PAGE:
Setting cholesterol level
October 30, 2005 11:59 AM   Subscribe

Someone tells me if this is real!

The enclosed three paragraphs, which I wrote last week for the Weston A Price Foundation website to add to the "Oiling of America" article tells how the 200 mg/dl cutoff for serum cholesterol was decided back in 1984.
posted by zouhair to Health & Fitness (10 answers total) 1 user marked this as a favorite
The American Heart Association recommends less than 200mg, but allowing for age, ill-health, and individual exercise limits, 200-239 runs the “borderline high risk” for stroke and circulatory trouble. For HDL levels, anything under 130 is preferable.
posted by Smart Dalek at 12:43 PM on October 30, 2005

I'm not sure what you are asking. The blurb you link to basically describes an overheard conversation that the author believes was critical to allowing the National Heart Lung and Blood Institute (NHLBI) to run trials with people who had cholesterol in the 200-240mg/dl range to be included in the trials, paving the way for them to not to see improvements in their cholesterol levels through dietary restriction and thus strongly suggesting that medicine would be necessary for them (i.e. a real gimme to pharmaceutical companies.)

This is the Oiling of America article (originally published in Nexus Magazine)
This is Taubes' The Soft Science of Dietary Fat article (originally published in Science)
from the Science article: "When investigators tracked all deaths, instead of just heart disease deaths, the cholesterol curves were U-shaped for men and flat for women. In other words, men with cholesterol levels above 240 mg/dl tended to die prematurely from heart disease. But below 160 mg/dl, the men tended to die prematurely from cancer, respiratory and digestive diseases, and trauma. As for women, if anything, the higher their cholesterol, the longer they lived"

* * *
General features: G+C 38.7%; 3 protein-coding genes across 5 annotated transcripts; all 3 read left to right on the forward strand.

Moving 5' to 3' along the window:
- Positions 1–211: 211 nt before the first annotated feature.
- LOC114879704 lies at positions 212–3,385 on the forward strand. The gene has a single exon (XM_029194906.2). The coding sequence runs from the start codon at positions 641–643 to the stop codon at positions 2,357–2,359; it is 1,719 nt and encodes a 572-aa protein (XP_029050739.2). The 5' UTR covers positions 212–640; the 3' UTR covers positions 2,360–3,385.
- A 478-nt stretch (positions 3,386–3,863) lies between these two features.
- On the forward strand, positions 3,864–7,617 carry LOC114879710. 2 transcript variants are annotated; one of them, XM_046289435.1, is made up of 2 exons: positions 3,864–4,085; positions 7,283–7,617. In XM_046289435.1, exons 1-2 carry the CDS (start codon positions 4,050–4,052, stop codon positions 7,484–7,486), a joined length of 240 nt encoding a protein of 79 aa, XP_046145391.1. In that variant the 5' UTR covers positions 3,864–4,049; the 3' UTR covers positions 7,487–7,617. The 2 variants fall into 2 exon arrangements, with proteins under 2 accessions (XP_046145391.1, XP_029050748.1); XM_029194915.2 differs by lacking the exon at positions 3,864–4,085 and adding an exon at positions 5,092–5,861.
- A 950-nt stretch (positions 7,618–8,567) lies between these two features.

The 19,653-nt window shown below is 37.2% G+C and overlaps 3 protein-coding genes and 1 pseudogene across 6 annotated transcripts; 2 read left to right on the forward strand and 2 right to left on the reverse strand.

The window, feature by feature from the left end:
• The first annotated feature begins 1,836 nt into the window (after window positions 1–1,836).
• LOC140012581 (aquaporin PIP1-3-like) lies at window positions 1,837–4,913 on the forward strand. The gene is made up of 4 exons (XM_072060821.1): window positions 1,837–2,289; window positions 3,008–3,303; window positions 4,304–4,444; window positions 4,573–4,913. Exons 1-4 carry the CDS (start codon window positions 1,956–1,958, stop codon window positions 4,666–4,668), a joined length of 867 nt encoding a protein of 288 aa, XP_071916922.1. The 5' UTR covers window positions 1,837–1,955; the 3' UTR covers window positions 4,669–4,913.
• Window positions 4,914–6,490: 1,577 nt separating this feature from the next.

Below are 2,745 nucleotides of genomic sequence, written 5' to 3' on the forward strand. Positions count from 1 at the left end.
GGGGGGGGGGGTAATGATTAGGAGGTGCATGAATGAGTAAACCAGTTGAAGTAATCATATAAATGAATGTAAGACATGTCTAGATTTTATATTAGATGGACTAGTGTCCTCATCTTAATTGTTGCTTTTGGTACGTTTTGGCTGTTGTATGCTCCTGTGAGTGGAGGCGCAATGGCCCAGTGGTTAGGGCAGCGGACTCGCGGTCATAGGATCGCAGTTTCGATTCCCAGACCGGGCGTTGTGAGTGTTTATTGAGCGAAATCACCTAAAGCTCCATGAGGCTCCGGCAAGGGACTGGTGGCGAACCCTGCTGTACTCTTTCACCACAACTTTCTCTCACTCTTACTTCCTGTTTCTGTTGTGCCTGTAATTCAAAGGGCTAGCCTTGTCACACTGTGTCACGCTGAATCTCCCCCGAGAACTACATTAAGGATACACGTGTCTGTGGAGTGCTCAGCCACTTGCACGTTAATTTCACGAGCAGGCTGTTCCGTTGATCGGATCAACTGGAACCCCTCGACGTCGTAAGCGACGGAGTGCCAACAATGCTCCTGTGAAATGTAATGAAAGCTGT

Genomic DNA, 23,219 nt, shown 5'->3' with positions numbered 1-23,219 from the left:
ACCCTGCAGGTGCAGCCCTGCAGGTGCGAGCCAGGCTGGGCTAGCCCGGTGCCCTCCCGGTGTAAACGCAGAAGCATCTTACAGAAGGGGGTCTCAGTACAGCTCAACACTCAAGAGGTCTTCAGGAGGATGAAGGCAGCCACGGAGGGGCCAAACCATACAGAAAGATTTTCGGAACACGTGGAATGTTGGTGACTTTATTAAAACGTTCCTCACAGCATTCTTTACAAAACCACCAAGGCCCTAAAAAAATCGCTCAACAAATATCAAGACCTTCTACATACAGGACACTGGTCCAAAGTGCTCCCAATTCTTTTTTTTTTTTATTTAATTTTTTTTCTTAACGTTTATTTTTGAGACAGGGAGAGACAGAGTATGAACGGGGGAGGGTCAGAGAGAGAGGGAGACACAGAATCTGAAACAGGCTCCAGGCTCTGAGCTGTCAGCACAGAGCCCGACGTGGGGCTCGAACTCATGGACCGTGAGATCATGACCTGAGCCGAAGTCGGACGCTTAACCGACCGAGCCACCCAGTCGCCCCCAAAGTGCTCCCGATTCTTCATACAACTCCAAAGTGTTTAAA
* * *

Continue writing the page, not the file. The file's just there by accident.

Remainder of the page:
What part of the article are you wondering about?
posted by jessamyn at 12:43 PM on October 30, 2005

Whoops. For LDL levels, anything under 130 is preferable.
posted by Smart Dalek at 12:45 PM on October 30, 2005

Best answer: Well, it certainly is a real article--which was followed by several rebuttal articles. However, in a later article in Science by Scott Grundy he makes the follow rebuttals:

"Although Taubes acknowledges the difference between saturated and unsaturated fatty acids, he does not draw a clear enough distinction in his discussion of dietary fats in general. Consequently, the article obscures the potential for public health benefits of substituting unsaturated for saturated fatty acids in the American diet."

Another rebuttal from Arne Astrup:
"In his discussion about the importance of dietary fat and CHD, Taubes focuses on the effect of fat on fasting blood lipids, but low-fat diets with plenty of fruit, vegetables, and fish predominantly exert their cardioprotective effect through other mediators such as blood pressure, thrombotic, fibrinolytic, and arrhythmic factors. Accordingly, an increase in dietary fat of 1% of energy intake is associated with an 8% increase in CHD (2). A Mediterranean, fat-reduced diet includes plenty of fruits, vegetables, and fish, and such a diet has been shown to reduce mortality by 45 to 60% in individuals with CHD (3).

The message in the article is misleading and counterproductive for public health policy to reduce dietary fat content and increase the consumption of fruit, vegetables, and fish, and to increase physical activity, advice based on robust scientific evidence."

Taubes still stands by his statement in that same article of Science, however. Taubes: "The article doesn't obscure the benefits; it simply questions whether they are sufficiently large for healthy individuals who eat reasonable diets (that is, sufficient fruits and vegetables) to be concerned. It also questions whether all Americans will benefit from a low-fat diet, or whether for some, at least, there are risks involved as well, which is still an unanswered question."

This is all in the Aug. 3 2001 issue, if you have access to the archives.
posted by divka at 12:50 PM on October 30, 2005

Is there a strong correlation between cholesterol and morbidity? Yes.

Are many medical cutoffs somewhat arbitrary? Yes. It's a constant struggle in epidemiology and statistics, and it alters sensitivity and specificity.